Well, last month there was a huge discussion regarding adding a web forum to WineHQ. Frankly, everyone seemed to agree that we just don't have the resources to support such a thing. There was also a huge argument regarding web forums in general. Some people thought web forums were annoying while others thought they're simply The Best Thing In The World. I'm not going to really cover that discussion since it tended to ramble. Part of that discussion also brought up the fact we've done a poor job presenting support options available. Marcus Meissner came up with an acceptable solution for the forum part of it and Jeremy White expanded on that with what eventually became reality:

Okay, so I've followed this thread, and I have a range of thoughts and what I think is a simple solution.

First of all, if disk space is an issue, it's easily corrected with a $100 IDE drive. I think the real issue is that Jer doesn't like to work on half baked ideas unless they're more fully baked or someone else he trusts is cooking in the kitchen :-/.

Second of all, it seems to me that the biggest problem is simply one of presentation. This is the relevant page:

The current information is really quite poorly presented. There is way too much information; the useful bits (the Gmane and Google links) are buried way to deep imho.

Third, I think the biggest problem is that there are 2 places to go for help. The wine-users mailing list, and the legacy usenet newsgroup.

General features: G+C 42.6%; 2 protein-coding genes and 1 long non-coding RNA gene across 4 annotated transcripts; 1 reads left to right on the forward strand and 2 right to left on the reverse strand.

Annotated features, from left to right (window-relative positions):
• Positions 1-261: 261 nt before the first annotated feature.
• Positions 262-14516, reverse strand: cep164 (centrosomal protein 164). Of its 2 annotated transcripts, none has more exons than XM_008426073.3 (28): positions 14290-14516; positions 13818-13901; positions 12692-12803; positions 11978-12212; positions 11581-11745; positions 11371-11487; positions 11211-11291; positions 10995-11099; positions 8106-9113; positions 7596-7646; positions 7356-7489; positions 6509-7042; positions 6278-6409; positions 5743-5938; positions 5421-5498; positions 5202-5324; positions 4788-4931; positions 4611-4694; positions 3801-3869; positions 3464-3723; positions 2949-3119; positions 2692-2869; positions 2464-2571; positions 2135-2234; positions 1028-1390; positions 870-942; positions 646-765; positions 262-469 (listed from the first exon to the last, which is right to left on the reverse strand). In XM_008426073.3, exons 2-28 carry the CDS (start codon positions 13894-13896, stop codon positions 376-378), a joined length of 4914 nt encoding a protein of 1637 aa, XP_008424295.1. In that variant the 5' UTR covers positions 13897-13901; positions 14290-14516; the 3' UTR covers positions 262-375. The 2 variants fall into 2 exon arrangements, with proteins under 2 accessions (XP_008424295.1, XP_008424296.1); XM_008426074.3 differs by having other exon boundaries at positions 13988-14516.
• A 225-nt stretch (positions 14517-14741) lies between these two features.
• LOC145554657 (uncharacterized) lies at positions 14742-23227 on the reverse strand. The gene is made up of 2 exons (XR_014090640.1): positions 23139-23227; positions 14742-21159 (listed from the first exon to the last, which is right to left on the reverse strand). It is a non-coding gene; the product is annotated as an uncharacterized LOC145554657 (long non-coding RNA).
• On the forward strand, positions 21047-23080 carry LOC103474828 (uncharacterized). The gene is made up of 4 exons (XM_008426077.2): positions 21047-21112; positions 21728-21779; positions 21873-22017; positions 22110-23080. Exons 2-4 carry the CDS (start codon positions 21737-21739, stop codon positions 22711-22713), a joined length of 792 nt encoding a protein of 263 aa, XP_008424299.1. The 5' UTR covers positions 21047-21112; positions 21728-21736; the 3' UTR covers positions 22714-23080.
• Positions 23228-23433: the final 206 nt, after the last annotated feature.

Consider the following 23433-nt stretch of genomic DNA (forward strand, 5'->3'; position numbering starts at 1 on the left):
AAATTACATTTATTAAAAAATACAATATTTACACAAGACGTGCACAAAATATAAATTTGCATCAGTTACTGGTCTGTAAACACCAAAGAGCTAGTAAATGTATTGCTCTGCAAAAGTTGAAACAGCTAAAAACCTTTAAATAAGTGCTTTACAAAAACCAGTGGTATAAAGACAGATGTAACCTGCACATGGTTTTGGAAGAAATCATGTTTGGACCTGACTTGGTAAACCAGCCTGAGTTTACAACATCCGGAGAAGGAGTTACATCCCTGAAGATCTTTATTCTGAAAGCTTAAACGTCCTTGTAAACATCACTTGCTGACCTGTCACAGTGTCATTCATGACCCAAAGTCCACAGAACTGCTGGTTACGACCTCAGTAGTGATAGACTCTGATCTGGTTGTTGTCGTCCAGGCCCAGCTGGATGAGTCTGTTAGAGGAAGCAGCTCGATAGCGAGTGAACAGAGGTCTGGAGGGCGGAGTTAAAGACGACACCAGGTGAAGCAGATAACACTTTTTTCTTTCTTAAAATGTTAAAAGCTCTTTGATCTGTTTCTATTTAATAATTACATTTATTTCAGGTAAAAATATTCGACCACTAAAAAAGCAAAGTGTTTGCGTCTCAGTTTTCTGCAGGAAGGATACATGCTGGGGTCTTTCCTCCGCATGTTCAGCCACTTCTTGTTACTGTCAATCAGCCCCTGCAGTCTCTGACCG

For a while, the two were connected, until the old gateway we were using broke down, and Jer ripped his hair out trying to make it work.

But time has passed, and now Mailman has a builtin news <--> mail gateway system, and maybe we can reconnect them. (I'll go discuss this with Jer; if I'm not heard from ever again, it's because he beat me to a pulp with his printout of the Mailman manuals <grin>).

But if we can reconnect them, then I think a nice solution would be to retool that page so the Google interface pops out:

That looks forumishy enough to me to satisfy many people, and yet is nicely backwards compatible with all current systems.

If you go to WineHQ you'll notice all of those changes have now been made. Users of the newsgroup probably noticed a large spike in traffic as a result.

5. Testing Wine's Audio

7 May  - 9 May  (4 posts) Archive Link: "A great way for non programmers to help with Wine - Audio"

Topics: Multimedia

People: Jeremy WhiteCodeWeaversRobert ReifGoogle